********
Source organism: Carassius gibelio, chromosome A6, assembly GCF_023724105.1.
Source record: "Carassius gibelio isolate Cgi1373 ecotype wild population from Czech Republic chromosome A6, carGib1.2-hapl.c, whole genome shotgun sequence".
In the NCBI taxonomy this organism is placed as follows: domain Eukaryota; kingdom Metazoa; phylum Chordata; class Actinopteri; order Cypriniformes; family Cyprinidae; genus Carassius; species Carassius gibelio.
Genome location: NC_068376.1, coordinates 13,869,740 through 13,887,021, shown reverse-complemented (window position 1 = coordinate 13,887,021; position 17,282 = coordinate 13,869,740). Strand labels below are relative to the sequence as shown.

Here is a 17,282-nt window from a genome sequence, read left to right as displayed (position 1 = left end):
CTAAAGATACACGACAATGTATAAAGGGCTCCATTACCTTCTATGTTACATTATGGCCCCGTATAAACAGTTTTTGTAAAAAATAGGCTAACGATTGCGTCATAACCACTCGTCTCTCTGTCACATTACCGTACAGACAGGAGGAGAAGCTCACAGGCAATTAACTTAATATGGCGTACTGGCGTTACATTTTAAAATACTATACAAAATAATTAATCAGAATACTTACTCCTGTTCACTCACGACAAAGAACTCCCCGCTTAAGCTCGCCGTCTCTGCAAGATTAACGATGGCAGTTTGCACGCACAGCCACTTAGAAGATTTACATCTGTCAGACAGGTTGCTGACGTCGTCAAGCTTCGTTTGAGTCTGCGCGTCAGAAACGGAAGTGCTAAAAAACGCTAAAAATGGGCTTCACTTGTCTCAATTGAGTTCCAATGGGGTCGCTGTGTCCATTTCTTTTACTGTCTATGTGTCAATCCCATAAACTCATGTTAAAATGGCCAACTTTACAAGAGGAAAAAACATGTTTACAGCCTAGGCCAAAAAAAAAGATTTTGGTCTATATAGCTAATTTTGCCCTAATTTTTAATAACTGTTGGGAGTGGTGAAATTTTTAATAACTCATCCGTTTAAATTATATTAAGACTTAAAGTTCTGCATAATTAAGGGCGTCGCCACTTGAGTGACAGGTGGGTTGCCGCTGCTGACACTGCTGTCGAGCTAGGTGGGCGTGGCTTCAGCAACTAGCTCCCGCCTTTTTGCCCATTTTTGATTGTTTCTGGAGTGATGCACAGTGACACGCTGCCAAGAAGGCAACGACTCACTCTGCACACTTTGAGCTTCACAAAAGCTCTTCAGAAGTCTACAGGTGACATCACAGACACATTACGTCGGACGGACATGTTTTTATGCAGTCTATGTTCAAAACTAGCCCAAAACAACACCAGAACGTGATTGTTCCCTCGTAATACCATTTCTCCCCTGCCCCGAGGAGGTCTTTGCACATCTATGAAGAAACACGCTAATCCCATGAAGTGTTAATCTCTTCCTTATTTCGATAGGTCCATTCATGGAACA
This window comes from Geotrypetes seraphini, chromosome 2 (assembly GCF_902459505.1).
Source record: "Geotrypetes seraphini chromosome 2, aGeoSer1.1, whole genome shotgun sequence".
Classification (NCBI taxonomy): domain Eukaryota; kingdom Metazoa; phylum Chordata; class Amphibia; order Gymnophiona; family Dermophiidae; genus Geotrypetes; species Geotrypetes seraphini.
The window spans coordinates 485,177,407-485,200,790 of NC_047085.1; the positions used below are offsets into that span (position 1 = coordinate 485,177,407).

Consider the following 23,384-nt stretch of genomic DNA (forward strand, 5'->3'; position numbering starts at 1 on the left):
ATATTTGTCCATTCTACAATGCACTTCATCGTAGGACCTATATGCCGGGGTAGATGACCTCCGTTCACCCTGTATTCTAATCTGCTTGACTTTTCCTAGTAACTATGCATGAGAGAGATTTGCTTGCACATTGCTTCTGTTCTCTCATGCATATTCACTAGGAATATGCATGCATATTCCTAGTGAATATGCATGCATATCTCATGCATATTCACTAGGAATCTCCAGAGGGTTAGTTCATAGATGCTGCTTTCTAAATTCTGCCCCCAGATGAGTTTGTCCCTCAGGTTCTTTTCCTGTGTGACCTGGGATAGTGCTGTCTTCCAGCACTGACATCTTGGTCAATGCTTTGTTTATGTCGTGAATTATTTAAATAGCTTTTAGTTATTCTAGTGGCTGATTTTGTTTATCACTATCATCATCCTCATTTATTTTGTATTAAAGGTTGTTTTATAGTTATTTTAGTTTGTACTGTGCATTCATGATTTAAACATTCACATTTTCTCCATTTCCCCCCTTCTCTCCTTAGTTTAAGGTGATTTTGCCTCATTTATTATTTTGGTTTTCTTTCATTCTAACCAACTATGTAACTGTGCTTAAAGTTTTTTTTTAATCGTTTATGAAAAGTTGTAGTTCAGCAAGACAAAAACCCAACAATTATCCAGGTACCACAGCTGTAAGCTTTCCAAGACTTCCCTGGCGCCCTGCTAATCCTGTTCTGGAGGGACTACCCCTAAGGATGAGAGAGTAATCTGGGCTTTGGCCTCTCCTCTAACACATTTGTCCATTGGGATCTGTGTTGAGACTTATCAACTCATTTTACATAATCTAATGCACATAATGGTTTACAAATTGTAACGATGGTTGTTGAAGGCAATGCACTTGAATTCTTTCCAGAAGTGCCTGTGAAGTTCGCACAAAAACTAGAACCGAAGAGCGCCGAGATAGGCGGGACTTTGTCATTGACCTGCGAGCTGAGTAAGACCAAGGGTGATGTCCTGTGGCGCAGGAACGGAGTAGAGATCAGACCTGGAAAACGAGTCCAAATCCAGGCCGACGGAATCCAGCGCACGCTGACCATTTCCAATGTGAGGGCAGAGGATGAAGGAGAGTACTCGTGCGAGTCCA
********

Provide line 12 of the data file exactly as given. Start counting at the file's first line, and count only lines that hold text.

ATATTTGTCCATTCTACAATGCACTTCATCGTAGGACCTATATGCCGGGGTAGATGACCTCCGTTCACCCTGTATTCTAATCTGCTTGACTTTTCCTAGTAACTATGCATGAGAGAGATTTGCTTGCACATTGCTTCTGTTCTCTCATGCATATTCACTAGGAATATGCATGCATATTCCTAGTGAATATGCATGCATATCTCATGCATATTCACTAGGAATCTCCAGAGGGTTAGTTCATAGATGCTGCTTTCTAAATTCTGCCCCCAGATGAGTTTGTCCCTCAGGTTCTTTTCCTGTGTGACCTGGGATAGTGCTGTCTTCCAGCACTGACATCTTGGTCAATGCTTTGTTTATGTCGTGAATTATTTAAATAGCTTTTAGTTATTCTAGTGGCTGATTTTGTTTATCACTATCATCATCCTCATTTATTTTGTATTAAAGGTTGTTTTATAGTTATTTTAGTTTGTACTGTGCATTCATGATTTAAACATTCACATTTTCTCCATTTCCCCCCTTCTCTCCTTAGTTTAAGGTGATTTTGCCTCATTTATTATTTTGGTTTTCTTTCATTCTAACCAACTATGTAACTGTGCTTAAAGTTTTTTTTTAATCGTTTATGAAAAGTTGTAGTTCAGCAAGACAAAAACCCAACAATTATCCAGGTACCACAGCTGTAAGCTTTCCAAGACTTCCCTGGCGCCCTGCTAATCCTGTTCTGGAGGGACTACCCCTAAGGATGAGAGAGTAATCTGGGCTTTGGCCTCTCCTCTAACACATTTGTCCATTGGGATCTGTGTTGAGACTTATCAACTCATTTTACATAATCTAATGCACATAATGGTTTACAAATTGTAACGATGGTTGTTGAAGGCAATGCACTTGAATTCTTTCCAGAAGTGCCTGTGAAGTTCGCACAAAAACTAGAACCGAAGAGCGCCGAGATAGGCGGGACTTTGTCATTGACCTGCGAGCTGAGTAAGACCAAGGGTGATGTCCTGTGGCGCAGGAACGGAGTAGAGATCAGACCTGGAAAACGAGTCCAAATCCAGGCCGACGGAATCCAGCGCACGCTGACCATTTCCAATGTGAGGGCAGAGGATGAAGGAGAGTACTCGTGCGAGTCCA